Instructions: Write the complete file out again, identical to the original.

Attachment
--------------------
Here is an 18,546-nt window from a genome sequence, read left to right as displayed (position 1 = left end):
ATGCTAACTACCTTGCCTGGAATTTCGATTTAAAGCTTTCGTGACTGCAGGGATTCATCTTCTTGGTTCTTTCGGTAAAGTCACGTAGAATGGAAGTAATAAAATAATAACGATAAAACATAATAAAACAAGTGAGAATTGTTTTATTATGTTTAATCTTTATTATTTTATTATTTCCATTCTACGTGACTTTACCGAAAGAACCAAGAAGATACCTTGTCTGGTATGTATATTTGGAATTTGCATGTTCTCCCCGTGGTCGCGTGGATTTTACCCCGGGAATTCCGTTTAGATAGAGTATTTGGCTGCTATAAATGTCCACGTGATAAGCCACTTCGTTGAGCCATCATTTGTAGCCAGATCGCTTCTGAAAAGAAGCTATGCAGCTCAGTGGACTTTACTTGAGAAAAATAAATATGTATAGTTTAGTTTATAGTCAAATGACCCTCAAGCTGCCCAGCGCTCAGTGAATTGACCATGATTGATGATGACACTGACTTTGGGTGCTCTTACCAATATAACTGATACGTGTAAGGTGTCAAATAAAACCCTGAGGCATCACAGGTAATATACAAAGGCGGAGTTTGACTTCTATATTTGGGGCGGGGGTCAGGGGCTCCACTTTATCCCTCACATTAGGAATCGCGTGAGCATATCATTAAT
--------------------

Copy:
Here is an 18,546-nt window from a genome sequence, read left to right as displayed (position 1 = left end):
ATGCTAACTACCTTGCCTGGAATTTCGATTTAAAGCTTTCGTGACTGCAGGGATTCATCTTCTTGGTTCTTTCGGTAAAGTCACGTAGAATGGAAGTAATAAAATAATAACGATAAAACATAATAAAACAAGTGAGAATTGTTTTATTATGTTTAATCTTTATTATTTTATTATTTCCATTCTACGTGACTTTACCGAAAGAACCAAGAAGATACCTTGTCTGGTATGTATATTTGGAATTTGCATGTTCTCCCCGTGGTCGCGTGGATTTTACCCCGGGAATTCCGTTTAGATAGAGTATTTGGCTGCTATAAATGTCCACGTGATAAGCCACTTCGTTGAGCCATCATTTGTAGCCAGATCGCTTCTGAAAAGAAGCTATGCAGCTCAGTGGACTTTACTTGAGAAAAATAAATATGTATAGTTTAGTTTATAGTCAAATGACCCTCAAGCTGCCCAGCGCTCAGTGAATTGACCATGATTGATGATGACACTGACTTTGGGTGCTCTTACCAATATAACTGATACGTGTAAGGTGTCAAATAAAACCCTGAGGCATCACAGGTAATATACAAAGGCGGAGTTTGACTTCTATATTTGGGGCGGGGGTCAGGGGCTCCACTTTATCCCTCACATTAGGAATCGCGTGAGCATATCATTAAT